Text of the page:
Investment bank JP Morgan will soon launch its pioneer AI to execute trades in the bank’s European, Asian and US equities business.
JP Morgan told the Financial Times that its AI named “LOXM” has proven itself to be better compared to the traditional buying and selling method in a trial conducted in the bank’s European equities business in the first quarter of this year.
The job of JP Morgan’s LOXM is to execute client orders at high speed and at the best price. “Such customisation was previously implemented by humans, but now the AI machine is able to do it on a much larger and more efficient scale,” David Fellah, of JPMorgan’s European Equity Quant Research team, told the Financial Times.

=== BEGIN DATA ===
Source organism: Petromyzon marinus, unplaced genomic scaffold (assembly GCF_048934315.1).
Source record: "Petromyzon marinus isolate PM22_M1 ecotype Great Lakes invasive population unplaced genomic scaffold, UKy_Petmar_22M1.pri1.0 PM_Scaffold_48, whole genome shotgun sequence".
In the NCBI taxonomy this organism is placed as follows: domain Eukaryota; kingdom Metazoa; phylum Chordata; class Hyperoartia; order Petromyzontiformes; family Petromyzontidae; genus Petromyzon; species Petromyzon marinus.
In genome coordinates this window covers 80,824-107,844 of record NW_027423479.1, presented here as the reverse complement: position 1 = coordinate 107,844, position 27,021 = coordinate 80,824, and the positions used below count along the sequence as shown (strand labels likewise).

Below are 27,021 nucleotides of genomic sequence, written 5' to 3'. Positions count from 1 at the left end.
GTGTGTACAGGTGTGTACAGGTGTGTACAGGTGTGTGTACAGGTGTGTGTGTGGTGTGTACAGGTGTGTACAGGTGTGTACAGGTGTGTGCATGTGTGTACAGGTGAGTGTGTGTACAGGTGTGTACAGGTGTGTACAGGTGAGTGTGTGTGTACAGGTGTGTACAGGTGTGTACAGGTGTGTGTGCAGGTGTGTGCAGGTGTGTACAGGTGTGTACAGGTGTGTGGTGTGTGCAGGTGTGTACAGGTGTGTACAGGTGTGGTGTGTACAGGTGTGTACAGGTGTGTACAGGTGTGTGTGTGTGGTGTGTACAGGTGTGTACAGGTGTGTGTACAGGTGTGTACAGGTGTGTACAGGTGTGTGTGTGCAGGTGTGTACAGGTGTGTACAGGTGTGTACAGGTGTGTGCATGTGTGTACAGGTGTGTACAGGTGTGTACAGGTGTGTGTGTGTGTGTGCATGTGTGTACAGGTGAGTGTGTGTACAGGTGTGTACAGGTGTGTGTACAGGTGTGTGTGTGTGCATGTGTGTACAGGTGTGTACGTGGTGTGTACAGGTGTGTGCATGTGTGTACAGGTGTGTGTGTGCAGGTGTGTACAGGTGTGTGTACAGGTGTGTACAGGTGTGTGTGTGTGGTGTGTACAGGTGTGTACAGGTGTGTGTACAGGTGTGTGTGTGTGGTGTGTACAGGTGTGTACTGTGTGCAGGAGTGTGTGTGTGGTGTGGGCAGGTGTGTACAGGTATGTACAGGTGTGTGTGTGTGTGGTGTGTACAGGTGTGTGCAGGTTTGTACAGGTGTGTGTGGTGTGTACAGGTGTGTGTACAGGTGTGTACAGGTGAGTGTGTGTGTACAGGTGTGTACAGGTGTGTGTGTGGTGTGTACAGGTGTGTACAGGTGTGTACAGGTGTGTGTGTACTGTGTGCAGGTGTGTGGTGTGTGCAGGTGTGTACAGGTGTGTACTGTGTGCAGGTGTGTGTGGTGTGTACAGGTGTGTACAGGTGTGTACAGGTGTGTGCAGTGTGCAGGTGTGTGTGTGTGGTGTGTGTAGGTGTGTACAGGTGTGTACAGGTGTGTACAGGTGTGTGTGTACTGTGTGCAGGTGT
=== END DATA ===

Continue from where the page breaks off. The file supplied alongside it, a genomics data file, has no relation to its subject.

Fellah stressed that the bank has had no risk management issues with LOXM. “The machine is restricted in its trading behaviour, as it learns under, and operates within, our general electronic trading risk framework, which is overseen by internal control groups and validated by regulators,” he said.
The AI developed by JP Morgan uses deep reinforcement learning (DRL) methods, which enable it to learn from billions of past trades, including real and simulated trades. In the investment bank setting, Fellah said that DRL’s potential uses include “automatic hedging and market making.”
Aside from learning from real and simulated past trades, the AI could one day be taught to understand individual clients so that the client’s behaviour and reaction could be considered when executing trades. Fellah, however, emphasized that any “customisation would only be if the client agrees to that.”